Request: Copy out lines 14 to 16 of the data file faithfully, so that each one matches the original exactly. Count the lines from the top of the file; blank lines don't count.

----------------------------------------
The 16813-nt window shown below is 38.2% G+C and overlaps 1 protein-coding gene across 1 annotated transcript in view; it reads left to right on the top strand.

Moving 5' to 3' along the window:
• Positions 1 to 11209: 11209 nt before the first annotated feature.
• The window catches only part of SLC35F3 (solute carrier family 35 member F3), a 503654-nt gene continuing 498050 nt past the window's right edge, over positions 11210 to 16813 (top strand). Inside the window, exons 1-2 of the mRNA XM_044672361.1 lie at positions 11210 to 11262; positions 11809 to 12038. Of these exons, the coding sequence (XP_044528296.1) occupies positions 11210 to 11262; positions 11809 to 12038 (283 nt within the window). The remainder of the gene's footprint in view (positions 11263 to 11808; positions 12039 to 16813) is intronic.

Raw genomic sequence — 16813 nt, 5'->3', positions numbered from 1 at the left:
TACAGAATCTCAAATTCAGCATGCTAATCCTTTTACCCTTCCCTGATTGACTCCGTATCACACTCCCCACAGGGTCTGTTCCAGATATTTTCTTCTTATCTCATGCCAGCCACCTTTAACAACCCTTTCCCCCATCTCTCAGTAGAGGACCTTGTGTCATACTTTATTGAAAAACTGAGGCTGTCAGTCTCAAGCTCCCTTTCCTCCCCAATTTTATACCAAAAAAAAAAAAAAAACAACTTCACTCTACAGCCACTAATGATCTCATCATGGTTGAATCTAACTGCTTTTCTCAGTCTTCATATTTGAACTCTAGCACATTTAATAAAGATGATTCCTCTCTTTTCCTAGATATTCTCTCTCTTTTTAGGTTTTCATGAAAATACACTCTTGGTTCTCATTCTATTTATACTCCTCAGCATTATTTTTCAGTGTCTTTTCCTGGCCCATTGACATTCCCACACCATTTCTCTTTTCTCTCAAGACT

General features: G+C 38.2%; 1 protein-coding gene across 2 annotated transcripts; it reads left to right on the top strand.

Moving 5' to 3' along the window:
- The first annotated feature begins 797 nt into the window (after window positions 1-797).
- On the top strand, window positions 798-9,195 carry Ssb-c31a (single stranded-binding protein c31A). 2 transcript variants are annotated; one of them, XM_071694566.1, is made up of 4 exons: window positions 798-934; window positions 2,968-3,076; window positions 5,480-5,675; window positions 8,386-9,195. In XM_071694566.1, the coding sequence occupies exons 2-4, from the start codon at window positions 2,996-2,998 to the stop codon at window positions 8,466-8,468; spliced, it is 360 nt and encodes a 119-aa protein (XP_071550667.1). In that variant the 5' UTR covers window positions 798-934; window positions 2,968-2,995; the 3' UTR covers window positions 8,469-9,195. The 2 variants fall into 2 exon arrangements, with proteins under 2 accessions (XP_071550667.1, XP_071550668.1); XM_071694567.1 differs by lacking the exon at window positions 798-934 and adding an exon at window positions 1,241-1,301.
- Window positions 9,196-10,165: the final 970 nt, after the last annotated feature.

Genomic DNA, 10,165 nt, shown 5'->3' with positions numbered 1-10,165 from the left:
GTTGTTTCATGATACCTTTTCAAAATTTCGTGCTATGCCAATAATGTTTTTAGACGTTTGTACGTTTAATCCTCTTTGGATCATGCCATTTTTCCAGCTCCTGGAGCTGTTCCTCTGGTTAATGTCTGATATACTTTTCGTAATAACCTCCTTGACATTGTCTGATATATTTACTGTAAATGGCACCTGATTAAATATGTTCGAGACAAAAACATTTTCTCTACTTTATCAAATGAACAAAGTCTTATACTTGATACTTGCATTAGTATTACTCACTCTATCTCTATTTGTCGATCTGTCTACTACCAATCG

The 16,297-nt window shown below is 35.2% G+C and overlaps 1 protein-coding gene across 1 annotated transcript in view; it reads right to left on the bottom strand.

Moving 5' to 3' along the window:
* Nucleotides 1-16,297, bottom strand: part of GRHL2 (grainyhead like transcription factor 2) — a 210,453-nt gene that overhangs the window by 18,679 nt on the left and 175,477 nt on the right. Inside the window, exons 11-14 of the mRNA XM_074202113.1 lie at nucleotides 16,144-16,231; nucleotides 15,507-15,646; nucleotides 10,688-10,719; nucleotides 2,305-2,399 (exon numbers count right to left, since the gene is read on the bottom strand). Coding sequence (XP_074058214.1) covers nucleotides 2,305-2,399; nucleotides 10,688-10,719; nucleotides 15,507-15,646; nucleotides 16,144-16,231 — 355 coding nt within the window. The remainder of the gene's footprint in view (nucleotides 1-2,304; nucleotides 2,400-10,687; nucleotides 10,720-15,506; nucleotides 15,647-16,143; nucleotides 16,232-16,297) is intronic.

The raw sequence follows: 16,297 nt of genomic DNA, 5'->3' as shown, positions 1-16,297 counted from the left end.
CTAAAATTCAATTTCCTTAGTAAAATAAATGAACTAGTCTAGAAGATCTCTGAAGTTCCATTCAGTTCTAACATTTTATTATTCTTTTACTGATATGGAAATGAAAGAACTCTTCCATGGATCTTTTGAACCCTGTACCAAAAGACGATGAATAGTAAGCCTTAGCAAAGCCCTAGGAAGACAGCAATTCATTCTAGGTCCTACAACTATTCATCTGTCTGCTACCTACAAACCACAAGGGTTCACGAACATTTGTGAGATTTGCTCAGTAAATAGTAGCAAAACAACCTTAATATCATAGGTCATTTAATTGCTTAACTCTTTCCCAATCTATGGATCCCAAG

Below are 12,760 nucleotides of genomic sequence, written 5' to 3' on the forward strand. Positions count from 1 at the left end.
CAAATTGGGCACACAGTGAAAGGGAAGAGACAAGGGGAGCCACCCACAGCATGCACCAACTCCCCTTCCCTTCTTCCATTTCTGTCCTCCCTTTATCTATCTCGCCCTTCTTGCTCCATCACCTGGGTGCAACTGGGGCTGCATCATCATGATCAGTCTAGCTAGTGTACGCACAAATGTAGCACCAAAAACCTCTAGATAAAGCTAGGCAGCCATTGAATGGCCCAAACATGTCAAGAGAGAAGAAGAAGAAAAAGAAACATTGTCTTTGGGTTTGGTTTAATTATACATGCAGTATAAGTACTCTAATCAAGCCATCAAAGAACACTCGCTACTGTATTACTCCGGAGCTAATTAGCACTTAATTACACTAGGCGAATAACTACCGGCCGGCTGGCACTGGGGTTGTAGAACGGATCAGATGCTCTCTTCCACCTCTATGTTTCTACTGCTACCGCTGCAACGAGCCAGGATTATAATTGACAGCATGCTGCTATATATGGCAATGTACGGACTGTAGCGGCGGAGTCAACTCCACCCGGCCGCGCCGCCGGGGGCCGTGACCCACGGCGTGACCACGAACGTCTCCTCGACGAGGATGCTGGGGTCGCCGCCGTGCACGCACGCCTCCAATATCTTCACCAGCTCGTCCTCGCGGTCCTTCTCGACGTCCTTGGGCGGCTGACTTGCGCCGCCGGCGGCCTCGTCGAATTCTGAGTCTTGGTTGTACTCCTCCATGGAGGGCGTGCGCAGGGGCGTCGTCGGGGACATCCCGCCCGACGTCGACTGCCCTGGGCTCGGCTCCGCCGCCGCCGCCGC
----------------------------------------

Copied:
The 16,297-nt window shown below is 35.2% G+C and overlaps 1 protein-coding gene across 1 annotated transcript in view; it reads right to left on the bottom strand.

Moving 5' to 3' along the window:
* Nucleotides 1-16,297, bottom strand: part of GRHL2 (grainyhead like transcription factor 2) — a 210,453-nt gene that overhangs the window by 18,679 nt on the left and 175,477 nt on the right. Inside the window, exons 11-14 of the mRNA XM_074202113.1 lie at nucleotides 16,144-16,231; nucleotides 15,507-15,646; nucleotides 10,688-10,719; nucleotides 2,305-2,399 (exon numbers count right to left, since the gene is read on the bottom strand). Coding sequence (XP_074058214.1) covers nucleotides 2,305-2,399; nucleotides 10,688-10,719; nucleotides 15,507-15,646; nucleotides 16,144-16,231 — 355 coding nt within the window. The remainder of the gene's footprint in view (nucleotides 1-2,304; nucleotides 2,400-10,687; nucleotides 10,720-15,506; nucleotides 15,647-16,143; nucleotides 16,232-16,297) is intronic.